God Talk


I. What does the word God mean?

The word has been generalized to relate to whatever anyone regards as most important in their lives. God is that which is ultimate in one's life. It can be money, sex, drugs, power, prestige, or anything. The word god refers to many different ideas in different cultures. In Greek culture there were many gods and we can refer to this as polytheism, (poly=many, theism=god) or many gods. The Greek, Roman, and Egyptian gods are no longer worshipped. In Hindu (India) cultures there are also many gods with different names, Rama, Krishna, Shiva, Brahma, Kali, and so on. There are hundreds and thousands of gods in Hindu culture. Many of these gods have functions, like a rain-god, or a cholera-god, and one prays to the particular god that involves one's problem. In Japan, the word kami is often translated as the English word god, Kami is a limited word that can be applied to mountains (Fuji) or trees, or streams, or people, or the Emperor. When the Japanese described the Emperor as a kami, westerners often thought of the divinity of the emperor, but kami are not in the same category as the western idea of god. People are also thought of as kami, and after death everyone is supposed to become a kami. In Islam the word god is used.

Allah, meaning "the god" is the one god of Islam. Controversy surrounds this word. Muslims seek to relate the term of the Old Testament, but others relate the term to the pre-Islamic pagan deity, known as the Moon-god. His symbol was the crescent moon.

In Judaism, we have the concept of a Creator God whose name is Yahweh. (Jehovah is a poor transliteration of the name into English. Transliteration is carrying letter for letter or sound for sound into another language. For example, baptizo is Greek and baptize is English.) Yahweh is a better transliteration of the Hebrew into English. Moreover, it must be remembered that God is not His name, the word God refers to a Being whose name is Yahweh. In Judaism and Christianity God is a word that expresses the Creator, who brought the universe into existence.

Additionally, Yahweh is the God who redeems as expressed in the story of the Exodus in which God delivers his people from slavery. For Christians, Yahweh is the redeemer who delivers his people from their sins. The word god has also been used concerning idols. Idolatry involves  the worship of inanimate objects made by human hands.  Humans have worshipped all kinds of animals, objects such as mountains, trees, the elements, fire, and other creatures.

There is one more use of the Word God with a prefix, pan-theism_ Pan=all, theism=god, or all is god. God and the World have the same body, The world is god and god is the World. Pantheism means that the cow is as divine as humans or the gods, The tree also has the same substance. It has been common to say, God is all and all is God.  God is everything.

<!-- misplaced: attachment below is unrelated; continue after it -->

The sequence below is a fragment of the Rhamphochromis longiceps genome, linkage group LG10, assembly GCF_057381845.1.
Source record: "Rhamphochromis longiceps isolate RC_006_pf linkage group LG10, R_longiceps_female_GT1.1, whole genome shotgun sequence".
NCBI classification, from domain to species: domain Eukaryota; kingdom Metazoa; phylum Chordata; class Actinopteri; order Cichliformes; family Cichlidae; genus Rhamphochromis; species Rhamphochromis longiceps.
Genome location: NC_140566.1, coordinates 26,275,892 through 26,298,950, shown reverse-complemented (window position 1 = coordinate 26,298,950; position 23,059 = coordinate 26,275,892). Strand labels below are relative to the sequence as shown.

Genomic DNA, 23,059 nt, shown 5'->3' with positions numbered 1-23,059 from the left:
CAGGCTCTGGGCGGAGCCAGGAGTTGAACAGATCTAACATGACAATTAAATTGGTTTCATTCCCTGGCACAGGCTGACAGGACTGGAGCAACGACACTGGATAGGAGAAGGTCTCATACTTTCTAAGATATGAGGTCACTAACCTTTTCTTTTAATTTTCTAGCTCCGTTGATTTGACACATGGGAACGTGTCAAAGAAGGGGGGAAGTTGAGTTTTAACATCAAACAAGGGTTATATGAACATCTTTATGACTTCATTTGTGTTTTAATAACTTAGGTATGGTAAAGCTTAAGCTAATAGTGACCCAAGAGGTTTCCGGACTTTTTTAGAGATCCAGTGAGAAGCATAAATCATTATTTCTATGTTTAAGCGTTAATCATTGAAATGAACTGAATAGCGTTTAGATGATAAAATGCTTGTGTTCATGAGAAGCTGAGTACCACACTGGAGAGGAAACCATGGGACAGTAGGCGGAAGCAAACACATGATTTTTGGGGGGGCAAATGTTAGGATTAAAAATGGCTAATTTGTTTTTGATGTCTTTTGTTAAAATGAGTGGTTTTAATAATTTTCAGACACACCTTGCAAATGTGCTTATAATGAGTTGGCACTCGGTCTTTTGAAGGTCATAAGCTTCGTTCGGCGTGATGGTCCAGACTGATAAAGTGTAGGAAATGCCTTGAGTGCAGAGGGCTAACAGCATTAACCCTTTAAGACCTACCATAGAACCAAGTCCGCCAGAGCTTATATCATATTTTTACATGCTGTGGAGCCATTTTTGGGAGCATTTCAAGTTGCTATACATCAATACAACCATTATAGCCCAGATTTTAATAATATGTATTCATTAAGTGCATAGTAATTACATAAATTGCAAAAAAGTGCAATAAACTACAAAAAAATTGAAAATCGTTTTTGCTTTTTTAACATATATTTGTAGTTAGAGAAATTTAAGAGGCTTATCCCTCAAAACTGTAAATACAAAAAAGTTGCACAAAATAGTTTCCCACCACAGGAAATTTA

What kind of being is God? The idea of god varies in different cultures. In primitive cultures idolatry is a way of describing god. The idol can be made of wood, stone, or metal, or other elements. The idol may be on a god shelf in the home or in the temple In Japan there are over 2500 gods that are worshipped in various  shrines. These gods are called kami.  Kami include mountains, streams, trees, people, the emperor, ancient beings. Some kami give birth to other kami as seen in the ancient Japanese mythologies. In the Nohongi (an ancient document) kami give birth to the Japanese islands only. After sexual intercourse with Izanagi, his spouse Iznami gave birth to an island. Kami are not considered to be powerful beings. Thirty-two years after death everyone is supposed to become a kami.

In a little more developed idea, gods are thought as having various functions. For example, there may be a god of rain, or corn, or fire, and if some cases a particular god is supposed to give fertility to the soil, or to women for childbirth. 

In Hindu thought, if one had an obstacle to overcome, one would turn to Ganesha, the elephant-head god. In the case of functional gods, one would not pray to god who overcomes cholera if you were concerned for the lack of rain.

Still more sophisticated  is the idea  that the world and God are the same thing. We have called this pantheism, or all God. Pantheism is widespread in Hindu (Indian) religion, (in spite of the fact that there are hundreds of gods in Hindu culture). It is less obvious in later Buddhism which talked about pursuing one’s internal Buddha nature, which would be the goal of every person. (This is a contradiction to early Buddhism which rejected the existence of gods.) It is also seen in Christian Science in America which is pantheistic. There are lots of problems with this kind of thinking. (It is sometimes called "monism" which means a oneness of everything.) Monism brings confusion to our language. If I say I see a tree, I could also say I see my god. Can the word tree also be used to mean god? If we push this to its logical conclusion, only God is real and the tree must be an illusion.

More serious is the problem of evil events in the world. If God is all there is, then evil of any kind does not exist. We would have to say that the horrendous events of World War 2 were all illusions ( or maya, the Hindu word for it.) The malicious destruction of people in gas chambers was not evil either because no evil exists in pantheism. On the other hand, if we say that evil did exist in those events we would have to say that the pantheistic God is both good and evil at the same time.

One more problem with pantheism is that it makes humans a spark or subunit of the divine, or to put it another way, man is a fragment or part of god. This means that man is good and perfectible. In the case of some guru (teachers) from Hindu their disciples call them honorific titles such as Lord and Master, or even God. But this could also be done for anyone since all are part of God. The last concept about God is called theism, from the Greek word (theos) which can be related to western religions.